MaxCompute SQL shares many similarities with the standard SQL syntax, with its design falling within a subset of the standard ANSI SQL-92 syntax. It even extends the standard syntax in some aspects. Here, we'll cover the use cases, tools, and some key steps on using MaxCompute SQL.
💼 Use Cases
MaxCompute SQL excels in handling batch jobs that need to compute gigabytes, terabytes, or even exabytes of data. Queue scheduling may occur after submitting a MaxCompute SQL job, which could take anywhere from a few seconds to several minutes. It's ideal for large-scale data processing tasks, but it's not recommended to connect MaxCompute to a foreground business system that requires handling thousands to tens of thousands of transactions per second.
🛠️ How to Use MaxCompute SQL
Here's a breakdown of some important operations and references to help you get started:
Learning MaxCompute SQL
Differences in the support for SQL statements: Provides insights into the syntax differences between MaxCompute SQL and mainstream databases.
Reserved words and keywords: Offers information about reserved words and keywords in MaxCompute SQL statements.
Data types: Discusses the data types supported by MaxCompute SQL, data type editions, and differences between the data type editions.
Type conversions: Details the type conversions that are supported by MaxCompute SQL.
Data type mappings: Explores the data type differences between MaxCompute SQL and mainstream databases.
Escape character: Describes the escape characters in MaxCompute SQL.
LIKE usage: Describes the characters supported by the LIKE operator for character matching in MaxCompute SQL.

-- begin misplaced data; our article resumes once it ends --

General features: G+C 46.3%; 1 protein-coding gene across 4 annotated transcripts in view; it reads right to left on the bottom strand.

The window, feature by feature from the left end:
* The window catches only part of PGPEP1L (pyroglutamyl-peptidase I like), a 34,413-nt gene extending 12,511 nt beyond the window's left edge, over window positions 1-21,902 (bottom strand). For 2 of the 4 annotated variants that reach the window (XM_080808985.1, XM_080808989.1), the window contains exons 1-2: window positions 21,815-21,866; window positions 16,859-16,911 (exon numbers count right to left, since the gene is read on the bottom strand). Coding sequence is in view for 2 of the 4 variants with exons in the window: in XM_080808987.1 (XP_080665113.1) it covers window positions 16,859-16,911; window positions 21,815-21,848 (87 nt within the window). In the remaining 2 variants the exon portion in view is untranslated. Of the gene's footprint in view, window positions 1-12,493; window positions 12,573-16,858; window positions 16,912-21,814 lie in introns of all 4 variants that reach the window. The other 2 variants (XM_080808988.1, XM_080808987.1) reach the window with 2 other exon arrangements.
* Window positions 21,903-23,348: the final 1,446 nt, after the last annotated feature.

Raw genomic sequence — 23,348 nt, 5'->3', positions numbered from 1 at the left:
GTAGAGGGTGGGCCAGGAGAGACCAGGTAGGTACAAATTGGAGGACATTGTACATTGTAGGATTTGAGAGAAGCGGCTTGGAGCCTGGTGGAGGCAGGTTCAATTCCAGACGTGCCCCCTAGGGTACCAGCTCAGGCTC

Regular expressions: Covers the regular expression rules supported by MaxCompute SQL.
Operators: Explains the relational operators, arithmetic operators, bitwise operators, and logical operators in MaxCompute.
Using MaxCompute SQL
Limits: Details the limitations of MaxCompute SQL to help you write scripts that meet specific rules.
DDL statements: Covers the syntax of the DDL statements supported by MaxCompute SQL, such as the DDL statements used to manage tables, lifecycles, partitions, and columns.
DML statements: Discusses the syntax of the DML statements supported by MaxCompute SQL, like INSERT INTO and INSERT OVERWRITE.
DQL statements: Describes the syntax of the SELECT statements supported by MaxCompute SQL, used to query data.
Enhanced SQL syntax: Provides the syntax of the statements that improve the readability and execution efficiency of MaxCompute SQL, such as LOAD and UNLOAD.
MaxCompute UDF: Describes user-defined functions supported by MaxCompute, including user-defined scalar functions (UDFs), user-defined table-valued functions (UDTFs), and user-defined aggregate functions (UDAFs), with instructions on how to create these functions.
MaxCompute UDT: Explains how to directly call the classes and methods of third-party programming languages in SQL, or how to directly use third-party objects to obtain data.
MaxCompute UDJ: Outlines how to perform custom operations across tables or on multiple tables.
Run MaxCompute SQL in script mode: Details how to compile SQL scripts in script mode.